Interview of the Week: Lori Steele, West Coast Seafood Processors Association (WCSPA)

Lori Steele is the Executive Director of the West Coast Seafood Processors Association, the first seafood industry group in the United States to endorse and implement the United States Fisheries Industry Principles for Responsible Fisheries.

ODP:  Your organization represents seafood processors. What do processors do?

LS:  Seafood processors are companies that convert whole fish or shellfish into other seafood products. This can occur at-sea or shoreside; WCSPA represents shoreside processing companies. In its simplest form, for example, seafood processing can consist of gutting and filleting a fresh fish for a consumer to easily toss on the grill. However, most seafood processing requires many more steps (oftentimes including cooking and/or freezing) in order to convert fish/shellfish into other popular product forms like specialty steaks, frozen products, breaded fish portions, and canned/smoked products. For this reason, seafood processing requires a growing base of technical expertise and significant resource and technology investments.

Processing plants are places where the commercial fishing boats land, offload, sell their catch, and regroup and reload supplies before their next trip. We are the fish houses, the fish buyers, the fish dealers, the fish marketers. We convert healthy, sustainable West Coast fish/shellfish harvest into a variety of delicious seafood products for consumers around the world to enjoy. We provide important infrastructure in coastal communities. We provide year-round employment and economic stability to these communities. We represent an important part of the identity, character, and history of West Coast communities.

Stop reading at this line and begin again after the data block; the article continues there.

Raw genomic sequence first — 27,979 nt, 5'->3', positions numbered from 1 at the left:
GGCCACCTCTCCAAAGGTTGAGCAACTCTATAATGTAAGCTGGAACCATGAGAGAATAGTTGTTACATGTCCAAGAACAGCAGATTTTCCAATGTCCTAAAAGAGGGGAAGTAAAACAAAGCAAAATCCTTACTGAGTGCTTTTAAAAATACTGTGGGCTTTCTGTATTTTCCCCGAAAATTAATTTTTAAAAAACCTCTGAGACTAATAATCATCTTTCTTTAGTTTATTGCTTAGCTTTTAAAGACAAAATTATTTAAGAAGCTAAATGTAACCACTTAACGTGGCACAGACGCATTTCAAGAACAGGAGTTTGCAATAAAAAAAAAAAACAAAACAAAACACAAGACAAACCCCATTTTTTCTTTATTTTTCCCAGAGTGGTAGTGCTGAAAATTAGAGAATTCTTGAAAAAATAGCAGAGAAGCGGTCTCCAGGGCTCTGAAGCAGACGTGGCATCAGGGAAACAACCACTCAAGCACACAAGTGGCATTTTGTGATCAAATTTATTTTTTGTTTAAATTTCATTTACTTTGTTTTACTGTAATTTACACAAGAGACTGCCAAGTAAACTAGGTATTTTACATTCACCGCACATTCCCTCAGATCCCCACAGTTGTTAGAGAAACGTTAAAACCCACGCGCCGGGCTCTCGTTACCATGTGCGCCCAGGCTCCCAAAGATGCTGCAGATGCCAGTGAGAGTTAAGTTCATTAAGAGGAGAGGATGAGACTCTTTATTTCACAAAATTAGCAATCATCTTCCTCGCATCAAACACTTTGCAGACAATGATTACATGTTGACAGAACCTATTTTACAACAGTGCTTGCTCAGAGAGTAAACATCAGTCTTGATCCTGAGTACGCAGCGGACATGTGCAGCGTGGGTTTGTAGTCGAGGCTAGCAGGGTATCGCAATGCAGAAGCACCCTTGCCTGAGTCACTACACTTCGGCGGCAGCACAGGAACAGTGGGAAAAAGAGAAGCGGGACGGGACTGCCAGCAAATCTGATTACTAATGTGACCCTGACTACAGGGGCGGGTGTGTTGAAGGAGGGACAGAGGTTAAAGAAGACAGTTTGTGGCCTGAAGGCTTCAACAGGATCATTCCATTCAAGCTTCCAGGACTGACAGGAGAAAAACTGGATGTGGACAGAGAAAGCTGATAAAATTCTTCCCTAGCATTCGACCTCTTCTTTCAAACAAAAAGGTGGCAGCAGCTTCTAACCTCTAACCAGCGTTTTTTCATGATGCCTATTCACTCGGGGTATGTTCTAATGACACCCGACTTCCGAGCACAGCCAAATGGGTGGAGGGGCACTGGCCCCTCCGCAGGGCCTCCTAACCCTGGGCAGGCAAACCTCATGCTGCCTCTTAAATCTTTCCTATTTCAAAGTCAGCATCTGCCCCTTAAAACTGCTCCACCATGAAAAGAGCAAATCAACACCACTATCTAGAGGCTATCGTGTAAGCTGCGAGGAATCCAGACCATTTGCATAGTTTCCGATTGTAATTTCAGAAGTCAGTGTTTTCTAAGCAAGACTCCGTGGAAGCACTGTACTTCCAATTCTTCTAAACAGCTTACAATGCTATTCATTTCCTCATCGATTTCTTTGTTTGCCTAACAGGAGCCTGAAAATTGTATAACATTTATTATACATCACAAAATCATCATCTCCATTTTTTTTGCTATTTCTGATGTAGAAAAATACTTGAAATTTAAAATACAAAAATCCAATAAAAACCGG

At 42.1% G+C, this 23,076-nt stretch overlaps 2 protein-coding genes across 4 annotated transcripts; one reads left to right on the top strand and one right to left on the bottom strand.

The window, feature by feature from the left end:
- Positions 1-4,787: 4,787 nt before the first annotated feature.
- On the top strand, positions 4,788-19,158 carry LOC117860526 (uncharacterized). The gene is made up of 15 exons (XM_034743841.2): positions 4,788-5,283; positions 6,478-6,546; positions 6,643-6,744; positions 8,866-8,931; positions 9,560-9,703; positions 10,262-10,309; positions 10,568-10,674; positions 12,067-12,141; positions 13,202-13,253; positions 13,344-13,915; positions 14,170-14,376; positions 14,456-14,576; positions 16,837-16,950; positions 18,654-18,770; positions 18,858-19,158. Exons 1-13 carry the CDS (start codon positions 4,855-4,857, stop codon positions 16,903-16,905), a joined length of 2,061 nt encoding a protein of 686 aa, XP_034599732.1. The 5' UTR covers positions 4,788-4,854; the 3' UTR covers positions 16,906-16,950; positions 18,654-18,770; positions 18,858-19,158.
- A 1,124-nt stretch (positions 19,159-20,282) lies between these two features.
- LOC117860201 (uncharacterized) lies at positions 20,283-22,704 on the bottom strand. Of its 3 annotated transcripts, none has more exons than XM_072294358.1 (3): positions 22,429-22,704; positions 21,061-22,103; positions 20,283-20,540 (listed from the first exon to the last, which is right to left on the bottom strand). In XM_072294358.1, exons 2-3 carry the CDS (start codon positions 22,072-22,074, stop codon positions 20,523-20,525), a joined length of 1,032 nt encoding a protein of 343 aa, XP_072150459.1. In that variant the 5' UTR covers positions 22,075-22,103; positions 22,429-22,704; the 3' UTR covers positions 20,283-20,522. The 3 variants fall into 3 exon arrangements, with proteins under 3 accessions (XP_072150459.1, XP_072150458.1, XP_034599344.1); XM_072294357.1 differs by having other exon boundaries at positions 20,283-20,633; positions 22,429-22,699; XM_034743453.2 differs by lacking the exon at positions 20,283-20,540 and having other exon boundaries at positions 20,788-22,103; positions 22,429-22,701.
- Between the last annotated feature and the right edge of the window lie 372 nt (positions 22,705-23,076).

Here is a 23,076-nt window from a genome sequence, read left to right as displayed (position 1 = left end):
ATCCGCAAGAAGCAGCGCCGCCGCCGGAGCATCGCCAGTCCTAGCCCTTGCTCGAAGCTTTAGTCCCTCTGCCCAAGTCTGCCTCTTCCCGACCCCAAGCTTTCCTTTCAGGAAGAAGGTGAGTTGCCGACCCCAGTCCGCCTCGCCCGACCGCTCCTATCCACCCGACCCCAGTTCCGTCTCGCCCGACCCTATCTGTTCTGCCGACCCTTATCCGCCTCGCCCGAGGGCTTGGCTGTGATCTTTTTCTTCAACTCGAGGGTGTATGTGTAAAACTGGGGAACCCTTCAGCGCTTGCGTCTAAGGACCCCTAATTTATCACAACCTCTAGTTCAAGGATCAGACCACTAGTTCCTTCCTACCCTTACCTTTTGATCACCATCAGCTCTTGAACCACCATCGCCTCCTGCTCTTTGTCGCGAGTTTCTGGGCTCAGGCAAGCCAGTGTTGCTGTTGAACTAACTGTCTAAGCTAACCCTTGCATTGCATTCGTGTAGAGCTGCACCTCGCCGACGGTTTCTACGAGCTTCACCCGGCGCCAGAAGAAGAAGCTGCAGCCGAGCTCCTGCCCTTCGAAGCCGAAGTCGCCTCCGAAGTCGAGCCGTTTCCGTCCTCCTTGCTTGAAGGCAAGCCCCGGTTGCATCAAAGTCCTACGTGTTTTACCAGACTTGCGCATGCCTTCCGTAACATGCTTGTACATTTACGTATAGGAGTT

Shoreside processors work at the crossroads of land and sea – the interface between the marine environment and the terrestrial environment. Not only do our companies struggle with fishing regulations, but they also work every day under stringent regulations addressing food safety; food packaging and handling; seafood traceability and illegal, unreported and unregulated (IUU) fishing; and water quality, among others. These companies manage shipping and other transportation challenges and struggle to address trade, marketing and sales challenges in a very dynamic and unpredictable environment.

WCSPA represents shore-based seafood processors located in all three West Coast states as well as several ancillary/support businesses and related fishing groups. All WCSPA processor members are American companies, and all but one are family-owned. Our smaller members are mostly “mom and pop” (or in one case, “mom and daughters”) companies. Several companies have been in business for three generations or more on the West Coast or in Alaska. While our members are involved mostly in primary processing of U.S.-caught seafood, some companies also engage in harvesting, distribution, transportation, retail sales, aquaculture, imports, and exports.